A “meeting of creditors” is usually held 20 to 40 days after the bankruptcy petition is filed with the Bankruptcy Court. The debtor must attend this meeting. The Chapter 13 trustee will also attend this meeting and question the debtor to confirm that the information listed in their petition is accurate.

It is important for the debtor to cooperate with the trustee and both be truthful and provide any documents that the trustee requests. Fortunately, in most cases, all of the questions and all of financial records sought, like income tax returns and pay stubs, are requested and reviewed by our attorneys before your bankruptcy case is even filed with the Court. The trustee is also required to examine the debtor at the meeting of creditors to ensure that the debtor is aware of the potential consequences of seeking a discharge in bankruptcy, including the effects on credit history, the ability to file a petition under a different chapter, the effect of receiving a discharge and the effect of reaffirming a debt. In order to preserve their independent judgment, bankruptcy judges are prohibited from attending the meeting of creditors.

Proof of Claims Deadline

In a chapter 13 case, unsecured creditors who have claims against the debtor must file a proof of claim with the court within 90 days after the first date set for the meeting of creditors. If a creditor fails to file a proof of claim and the Debtor completes the terms of a confirmed Chapter 13 Plan, that creditors debt will most often be discharged notwithstanding that no payments were actually made to them. A governmental unit, however, may file a proof of claim until the expiration of 180 days from the date the case is filed.

Confirmation Hearing

Between 30 and 60 days after the meeting of creditors is concluded, a confirmation hearing is held at the actual Bankruptcy Court where the bankruptcy judge will determine if the Chapter 13 plan is feasible and meets the standards for confirmation set forth in the Bankruptcy Code. Creditors, who will receive 25 days notice of a hearing, may appear and object to confirmation. While a variety of objections may be made, the most frequent ones are the payments offered under the plan are less than creditors would receive if the debtor’s assets were liquidate or that the debtor’s plan does not commit all disposable income for the three or five-year period of the plan.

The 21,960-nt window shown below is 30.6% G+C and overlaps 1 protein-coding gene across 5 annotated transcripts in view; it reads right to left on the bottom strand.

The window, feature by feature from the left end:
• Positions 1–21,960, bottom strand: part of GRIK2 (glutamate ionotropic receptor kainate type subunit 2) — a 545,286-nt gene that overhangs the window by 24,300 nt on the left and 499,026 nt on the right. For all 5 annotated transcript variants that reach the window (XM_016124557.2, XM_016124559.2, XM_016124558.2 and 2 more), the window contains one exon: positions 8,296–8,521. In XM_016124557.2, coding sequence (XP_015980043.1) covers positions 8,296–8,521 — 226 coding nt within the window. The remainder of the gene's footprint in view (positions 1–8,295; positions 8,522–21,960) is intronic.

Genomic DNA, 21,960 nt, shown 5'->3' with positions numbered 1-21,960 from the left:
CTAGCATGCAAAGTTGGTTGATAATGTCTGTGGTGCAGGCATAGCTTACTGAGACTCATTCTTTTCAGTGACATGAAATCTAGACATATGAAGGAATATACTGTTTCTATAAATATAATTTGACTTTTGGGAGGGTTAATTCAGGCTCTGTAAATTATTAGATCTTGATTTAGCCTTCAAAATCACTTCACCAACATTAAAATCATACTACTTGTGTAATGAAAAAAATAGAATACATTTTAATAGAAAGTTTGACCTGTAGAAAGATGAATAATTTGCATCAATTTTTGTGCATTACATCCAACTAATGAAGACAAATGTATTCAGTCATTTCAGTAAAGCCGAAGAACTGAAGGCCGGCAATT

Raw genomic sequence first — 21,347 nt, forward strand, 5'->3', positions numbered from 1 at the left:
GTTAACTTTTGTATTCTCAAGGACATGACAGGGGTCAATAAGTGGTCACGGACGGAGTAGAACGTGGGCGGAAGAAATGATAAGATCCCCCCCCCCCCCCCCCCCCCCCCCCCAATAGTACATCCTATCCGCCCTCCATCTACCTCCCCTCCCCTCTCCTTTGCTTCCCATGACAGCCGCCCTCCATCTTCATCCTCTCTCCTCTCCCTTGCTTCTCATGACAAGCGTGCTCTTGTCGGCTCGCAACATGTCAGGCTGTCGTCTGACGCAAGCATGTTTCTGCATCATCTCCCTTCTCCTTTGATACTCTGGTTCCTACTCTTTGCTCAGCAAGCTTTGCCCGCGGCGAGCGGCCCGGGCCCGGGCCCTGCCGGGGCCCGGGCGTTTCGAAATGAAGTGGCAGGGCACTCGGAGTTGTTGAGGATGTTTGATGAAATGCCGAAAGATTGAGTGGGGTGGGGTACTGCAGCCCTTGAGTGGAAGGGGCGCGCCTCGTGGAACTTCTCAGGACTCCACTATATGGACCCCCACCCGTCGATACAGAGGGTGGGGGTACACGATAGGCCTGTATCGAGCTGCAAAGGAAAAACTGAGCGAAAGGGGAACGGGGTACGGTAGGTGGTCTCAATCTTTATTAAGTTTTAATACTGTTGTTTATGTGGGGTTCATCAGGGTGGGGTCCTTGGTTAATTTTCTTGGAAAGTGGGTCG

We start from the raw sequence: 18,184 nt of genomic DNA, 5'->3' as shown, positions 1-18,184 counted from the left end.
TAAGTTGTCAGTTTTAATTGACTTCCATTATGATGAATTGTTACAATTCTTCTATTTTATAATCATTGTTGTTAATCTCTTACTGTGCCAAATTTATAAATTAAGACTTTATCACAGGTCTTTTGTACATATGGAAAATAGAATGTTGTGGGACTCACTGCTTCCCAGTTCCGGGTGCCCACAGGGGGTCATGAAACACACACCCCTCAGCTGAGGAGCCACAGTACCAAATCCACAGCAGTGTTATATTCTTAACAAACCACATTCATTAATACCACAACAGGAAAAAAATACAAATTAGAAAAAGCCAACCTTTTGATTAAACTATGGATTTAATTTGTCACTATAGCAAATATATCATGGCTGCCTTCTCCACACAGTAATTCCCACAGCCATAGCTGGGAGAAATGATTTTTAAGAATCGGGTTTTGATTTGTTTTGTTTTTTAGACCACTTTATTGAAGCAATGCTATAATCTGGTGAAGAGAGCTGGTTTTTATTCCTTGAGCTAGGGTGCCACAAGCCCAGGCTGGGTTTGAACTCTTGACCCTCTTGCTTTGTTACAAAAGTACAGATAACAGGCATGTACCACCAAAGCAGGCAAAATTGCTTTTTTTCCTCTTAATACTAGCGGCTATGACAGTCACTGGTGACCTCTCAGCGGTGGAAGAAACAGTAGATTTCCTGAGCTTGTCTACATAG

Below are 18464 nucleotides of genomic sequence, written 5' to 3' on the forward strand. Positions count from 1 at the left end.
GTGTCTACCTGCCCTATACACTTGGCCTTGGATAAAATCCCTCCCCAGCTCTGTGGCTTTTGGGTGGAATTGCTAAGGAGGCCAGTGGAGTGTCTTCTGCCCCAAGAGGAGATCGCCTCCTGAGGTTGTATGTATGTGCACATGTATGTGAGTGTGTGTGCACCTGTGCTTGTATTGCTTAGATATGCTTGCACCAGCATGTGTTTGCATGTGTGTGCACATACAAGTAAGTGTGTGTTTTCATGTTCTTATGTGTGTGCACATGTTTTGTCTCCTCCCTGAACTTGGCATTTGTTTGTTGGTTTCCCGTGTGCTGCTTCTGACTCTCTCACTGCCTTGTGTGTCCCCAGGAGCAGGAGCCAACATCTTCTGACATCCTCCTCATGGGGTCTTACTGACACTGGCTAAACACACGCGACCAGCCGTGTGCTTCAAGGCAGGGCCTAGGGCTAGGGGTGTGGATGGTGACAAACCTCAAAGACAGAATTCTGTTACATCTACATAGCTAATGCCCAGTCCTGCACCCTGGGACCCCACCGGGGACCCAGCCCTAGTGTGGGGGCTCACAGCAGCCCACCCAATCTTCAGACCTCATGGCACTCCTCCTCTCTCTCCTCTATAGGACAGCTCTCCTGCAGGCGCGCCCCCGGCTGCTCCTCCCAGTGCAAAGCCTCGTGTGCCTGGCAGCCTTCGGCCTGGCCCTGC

Within 30 days after the filing of the plan, even if the plan has not yet been approved by the Court, the debtor must start making payments to the trustee. If the plan is confirmed by the bankruptcy judge, the chapter 13 trustee commences distribution of the funds received in accordance with the plan “as soon as practicable.” If the plan is not confirmed, the debtor has a right to file a modified plan. The debtor also has a right to convert the case to chapter 7. If the plan or modified plan is not confirmed and the case is dismissed, the court may authorize the trustee to retain a specified amount for costs, but all other funds paid to the trustee are returned to the debtor.

On occasion, changed circumstances will affect a debtor’s ability to make plan payment, a creditor may object or threaten to object to a plan, or a debtor may inadvertently have failed to list all creditors. In such instances, the plan may be modified either before or after confirmation . Modification after confirmation is not limited to an initiative by the debtor but may be at the request of the trustee or an unsecured creditor.


The bankruptcy law regarding the scope of the chapter 13 discharge is complex and has recently undergone major changes. Therefore, debtors should consult competent legal counsel prior to filing regarding the scope of the chapter 13 discharge.

The chapter 13 debtor is entitled to a discharge upon successful completion of all payments under the chapter 13 plan. The discharge has the effect of releasing the debtor from all debts provided for by the plan or disallowed (under section 502), with limited exceptions. Those creditors who were provided for in full or in part under the chapter 13 plan may no longer initiate or continue any legal or other action against the debtor to collect the discharged obligations.

In return for the willingness of the chapter 13 debtor to undergo the discipline of a repayment plan for three to five years, a broader discharge is available under the chapter 13 than in a chapter 7 case. As a general rule, the debtor is discharged from all debts provided for